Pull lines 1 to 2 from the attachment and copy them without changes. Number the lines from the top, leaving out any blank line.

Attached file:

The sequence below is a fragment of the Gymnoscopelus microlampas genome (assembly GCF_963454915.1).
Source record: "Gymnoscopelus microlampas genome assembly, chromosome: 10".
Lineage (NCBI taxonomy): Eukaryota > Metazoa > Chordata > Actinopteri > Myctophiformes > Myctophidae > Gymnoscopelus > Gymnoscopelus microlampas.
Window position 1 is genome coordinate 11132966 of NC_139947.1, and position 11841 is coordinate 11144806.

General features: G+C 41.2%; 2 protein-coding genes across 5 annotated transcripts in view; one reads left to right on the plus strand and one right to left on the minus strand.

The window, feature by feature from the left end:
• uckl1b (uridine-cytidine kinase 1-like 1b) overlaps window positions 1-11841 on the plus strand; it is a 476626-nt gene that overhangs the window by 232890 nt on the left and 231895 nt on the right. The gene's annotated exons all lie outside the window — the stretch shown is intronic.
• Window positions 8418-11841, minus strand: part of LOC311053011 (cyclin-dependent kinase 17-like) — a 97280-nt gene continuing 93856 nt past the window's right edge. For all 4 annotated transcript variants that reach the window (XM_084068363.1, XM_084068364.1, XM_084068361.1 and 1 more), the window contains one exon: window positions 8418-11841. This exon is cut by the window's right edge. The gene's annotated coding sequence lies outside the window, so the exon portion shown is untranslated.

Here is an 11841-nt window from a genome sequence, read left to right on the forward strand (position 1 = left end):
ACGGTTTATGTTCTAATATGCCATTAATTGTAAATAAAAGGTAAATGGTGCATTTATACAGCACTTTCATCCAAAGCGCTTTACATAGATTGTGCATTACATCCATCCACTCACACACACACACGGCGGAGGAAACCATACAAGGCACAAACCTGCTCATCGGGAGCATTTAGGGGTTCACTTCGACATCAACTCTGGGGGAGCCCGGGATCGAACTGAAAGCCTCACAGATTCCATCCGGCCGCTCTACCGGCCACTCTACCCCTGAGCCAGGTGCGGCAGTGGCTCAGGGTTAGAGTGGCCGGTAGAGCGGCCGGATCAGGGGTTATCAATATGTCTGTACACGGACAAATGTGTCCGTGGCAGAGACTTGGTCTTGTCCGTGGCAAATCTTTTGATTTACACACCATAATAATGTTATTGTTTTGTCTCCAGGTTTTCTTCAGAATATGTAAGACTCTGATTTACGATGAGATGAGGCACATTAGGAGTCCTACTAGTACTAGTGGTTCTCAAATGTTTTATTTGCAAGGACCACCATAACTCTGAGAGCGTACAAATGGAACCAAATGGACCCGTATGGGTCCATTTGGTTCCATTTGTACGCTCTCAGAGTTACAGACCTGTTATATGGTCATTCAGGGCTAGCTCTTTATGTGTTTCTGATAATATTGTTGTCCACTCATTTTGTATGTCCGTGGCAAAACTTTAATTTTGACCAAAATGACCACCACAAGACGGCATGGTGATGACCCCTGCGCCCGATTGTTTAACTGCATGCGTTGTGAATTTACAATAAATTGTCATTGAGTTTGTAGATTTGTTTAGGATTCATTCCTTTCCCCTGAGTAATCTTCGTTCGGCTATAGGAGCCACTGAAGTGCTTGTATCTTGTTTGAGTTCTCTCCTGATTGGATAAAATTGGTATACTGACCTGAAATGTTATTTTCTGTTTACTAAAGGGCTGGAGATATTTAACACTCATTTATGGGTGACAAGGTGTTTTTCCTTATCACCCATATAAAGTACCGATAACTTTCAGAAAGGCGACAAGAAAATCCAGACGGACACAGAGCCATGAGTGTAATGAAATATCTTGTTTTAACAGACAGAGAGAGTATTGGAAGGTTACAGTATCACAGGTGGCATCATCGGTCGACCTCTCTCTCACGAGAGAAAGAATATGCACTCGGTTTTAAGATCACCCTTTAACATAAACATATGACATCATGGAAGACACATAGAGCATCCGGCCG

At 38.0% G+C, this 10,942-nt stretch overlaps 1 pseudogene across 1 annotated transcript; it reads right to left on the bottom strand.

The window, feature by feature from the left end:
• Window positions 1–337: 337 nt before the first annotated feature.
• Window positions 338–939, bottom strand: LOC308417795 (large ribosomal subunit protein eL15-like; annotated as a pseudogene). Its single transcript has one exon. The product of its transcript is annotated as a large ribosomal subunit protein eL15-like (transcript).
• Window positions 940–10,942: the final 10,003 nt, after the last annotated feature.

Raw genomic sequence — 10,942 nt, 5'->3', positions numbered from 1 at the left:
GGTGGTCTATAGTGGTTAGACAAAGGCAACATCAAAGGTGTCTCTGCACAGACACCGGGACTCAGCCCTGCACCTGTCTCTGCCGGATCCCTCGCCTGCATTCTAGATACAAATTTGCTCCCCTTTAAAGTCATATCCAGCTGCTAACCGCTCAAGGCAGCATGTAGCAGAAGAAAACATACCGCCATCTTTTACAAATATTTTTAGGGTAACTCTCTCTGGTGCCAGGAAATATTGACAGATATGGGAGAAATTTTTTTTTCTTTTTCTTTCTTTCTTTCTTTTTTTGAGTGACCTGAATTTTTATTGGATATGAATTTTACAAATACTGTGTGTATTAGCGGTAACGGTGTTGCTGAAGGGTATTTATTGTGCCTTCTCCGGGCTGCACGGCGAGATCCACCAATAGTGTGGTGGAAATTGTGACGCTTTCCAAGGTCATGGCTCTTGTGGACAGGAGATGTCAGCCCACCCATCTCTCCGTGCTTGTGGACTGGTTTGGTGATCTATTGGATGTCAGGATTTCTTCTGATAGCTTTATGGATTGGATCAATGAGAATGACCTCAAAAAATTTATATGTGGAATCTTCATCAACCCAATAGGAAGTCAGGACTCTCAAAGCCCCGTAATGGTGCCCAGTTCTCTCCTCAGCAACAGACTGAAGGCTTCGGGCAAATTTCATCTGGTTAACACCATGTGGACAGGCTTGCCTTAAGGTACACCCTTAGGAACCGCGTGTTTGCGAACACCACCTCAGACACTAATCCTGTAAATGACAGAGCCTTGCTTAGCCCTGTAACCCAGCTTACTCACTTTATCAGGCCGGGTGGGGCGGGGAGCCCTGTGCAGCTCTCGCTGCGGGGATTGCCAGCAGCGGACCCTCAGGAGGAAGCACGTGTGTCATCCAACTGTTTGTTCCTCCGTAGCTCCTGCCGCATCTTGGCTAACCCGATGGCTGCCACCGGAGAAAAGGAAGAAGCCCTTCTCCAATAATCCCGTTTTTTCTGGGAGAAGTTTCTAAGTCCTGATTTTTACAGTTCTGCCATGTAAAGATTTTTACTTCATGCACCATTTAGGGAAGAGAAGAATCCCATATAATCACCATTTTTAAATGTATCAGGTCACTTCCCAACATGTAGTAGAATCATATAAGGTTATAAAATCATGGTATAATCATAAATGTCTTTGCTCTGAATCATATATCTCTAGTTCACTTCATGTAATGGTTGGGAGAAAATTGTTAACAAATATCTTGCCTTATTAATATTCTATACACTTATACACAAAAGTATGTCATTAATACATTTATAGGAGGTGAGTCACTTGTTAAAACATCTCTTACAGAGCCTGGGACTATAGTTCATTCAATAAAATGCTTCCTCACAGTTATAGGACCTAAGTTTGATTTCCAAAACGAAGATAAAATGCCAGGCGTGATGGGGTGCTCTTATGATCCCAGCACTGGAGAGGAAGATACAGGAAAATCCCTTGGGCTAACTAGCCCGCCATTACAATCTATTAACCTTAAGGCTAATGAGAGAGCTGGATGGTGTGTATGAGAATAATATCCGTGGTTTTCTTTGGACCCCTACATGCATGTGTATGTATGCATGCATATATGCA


The sequence below is a fragment of the Gymnoscopelus microlampas genome (assembly GCF_963454915.1).
Source record: "Gymnoscopelus microlampas genome assembly, chromosome: 10".